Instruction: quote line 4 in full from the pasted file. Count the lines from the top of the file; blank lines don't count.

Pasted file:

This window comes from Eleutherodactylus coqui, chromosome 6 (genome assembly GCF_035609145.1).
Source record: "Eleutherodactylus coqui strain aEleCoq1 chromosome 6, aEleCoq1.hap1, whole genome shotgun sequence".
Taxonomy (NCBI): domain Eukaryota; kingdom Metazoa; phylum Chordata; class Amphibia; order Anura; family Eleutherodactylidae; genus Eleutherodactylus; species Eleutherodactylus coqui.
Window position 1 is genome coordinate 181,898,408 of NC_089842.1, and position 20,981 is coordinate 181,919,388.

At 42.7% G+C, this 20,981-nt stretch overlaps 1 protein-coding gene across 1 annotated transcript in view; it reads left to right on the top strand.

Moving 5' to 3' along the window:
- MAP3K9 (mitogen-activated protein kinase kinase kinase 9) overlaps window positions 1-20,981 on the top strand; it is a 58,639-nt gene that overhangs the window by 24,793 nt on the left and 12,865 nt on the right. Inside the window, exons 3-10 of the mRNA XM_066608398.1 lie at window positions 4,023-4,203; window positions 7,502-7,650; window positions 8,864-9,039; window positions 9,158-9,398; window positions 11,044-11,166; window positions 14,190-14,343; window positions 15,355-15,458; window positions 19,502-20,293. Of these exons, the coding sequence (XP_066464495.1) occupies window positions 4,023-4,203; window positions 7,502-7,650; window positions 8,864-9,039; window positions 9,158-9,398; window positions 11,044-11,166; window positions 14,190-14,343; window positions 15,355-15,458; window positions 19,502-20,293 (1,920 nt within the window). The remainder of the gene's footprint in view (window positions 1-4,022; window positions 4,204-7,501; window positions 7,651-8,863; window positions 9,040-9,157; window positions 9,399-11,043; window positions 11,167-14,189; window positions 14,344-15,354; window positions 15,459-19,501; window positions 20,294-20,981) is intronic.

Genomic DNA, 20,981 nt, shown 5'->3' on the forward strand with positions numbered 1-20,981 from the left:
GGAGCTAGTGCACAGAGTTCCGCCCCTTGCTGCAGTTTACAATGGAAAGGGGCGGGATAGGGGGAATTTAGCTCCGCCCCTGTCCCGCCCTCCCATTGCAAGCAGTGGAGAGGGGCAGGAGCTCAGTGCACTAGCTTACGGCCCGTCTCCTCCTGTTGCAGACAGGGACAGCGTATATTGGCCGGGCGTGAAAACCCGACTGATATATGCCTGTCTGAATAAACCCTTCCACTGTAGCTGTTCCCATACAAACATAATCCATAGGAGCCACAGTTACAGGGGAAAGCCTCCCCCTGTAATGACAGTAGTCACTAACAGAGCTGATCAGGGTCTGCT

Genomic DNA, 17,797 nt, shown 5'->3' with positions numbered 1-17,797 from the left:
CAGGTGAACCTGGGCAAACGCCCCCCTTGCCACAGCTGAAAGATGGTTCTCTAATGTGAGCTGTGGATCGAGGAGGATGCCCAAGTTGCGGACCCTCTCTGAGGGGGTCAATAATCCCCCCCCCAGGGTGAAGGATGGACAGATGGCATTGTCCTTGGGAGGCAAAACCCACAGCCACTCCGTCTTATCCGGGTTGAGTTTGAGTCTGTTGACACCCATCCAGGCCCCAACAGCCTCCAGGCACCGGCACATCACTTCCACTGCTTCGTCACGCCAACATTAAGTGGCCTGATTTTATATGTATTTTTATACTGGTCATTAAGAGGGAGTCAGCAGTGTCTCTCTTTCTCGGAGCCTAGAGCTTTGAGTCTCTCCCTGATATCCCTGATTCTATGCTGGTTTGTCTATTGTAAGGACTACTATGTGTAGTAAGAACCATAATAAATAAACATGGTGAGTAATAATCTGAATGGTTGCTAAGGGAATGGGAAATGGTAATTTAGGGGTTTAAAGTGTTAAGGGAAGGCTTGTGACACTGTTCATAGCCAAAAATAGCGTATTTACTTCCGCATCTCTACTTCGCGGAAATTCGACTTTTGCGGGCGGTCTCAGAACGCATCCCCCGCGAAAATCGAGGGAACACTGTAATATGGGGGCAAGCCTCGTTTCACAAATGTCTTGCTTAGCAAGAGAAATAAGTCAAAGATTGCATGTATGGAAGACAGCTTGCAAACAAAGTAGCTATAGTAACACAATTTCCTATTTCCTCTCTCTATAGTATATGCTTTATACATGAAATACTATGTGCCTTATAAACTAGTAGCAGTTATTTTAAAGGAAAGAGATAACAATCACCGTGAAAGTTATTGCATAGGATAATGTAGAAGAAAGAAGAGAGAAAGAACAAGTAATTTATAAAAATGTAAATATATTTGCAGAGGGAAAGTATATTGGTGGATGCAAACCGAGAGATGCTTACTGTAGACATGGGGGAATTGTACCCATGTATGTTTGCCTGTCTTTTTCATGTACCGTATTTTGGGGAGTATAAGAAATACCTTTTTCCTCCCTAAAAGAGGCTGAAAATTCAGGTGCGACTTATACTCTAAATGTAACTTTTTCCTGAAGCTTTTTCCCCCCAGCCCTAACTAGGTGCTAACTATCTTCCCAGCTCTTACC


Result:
Window position 1 is genome coordinate 181,898,408 of NC_089842.1, and position 20,981 is coordinate 181,919,388.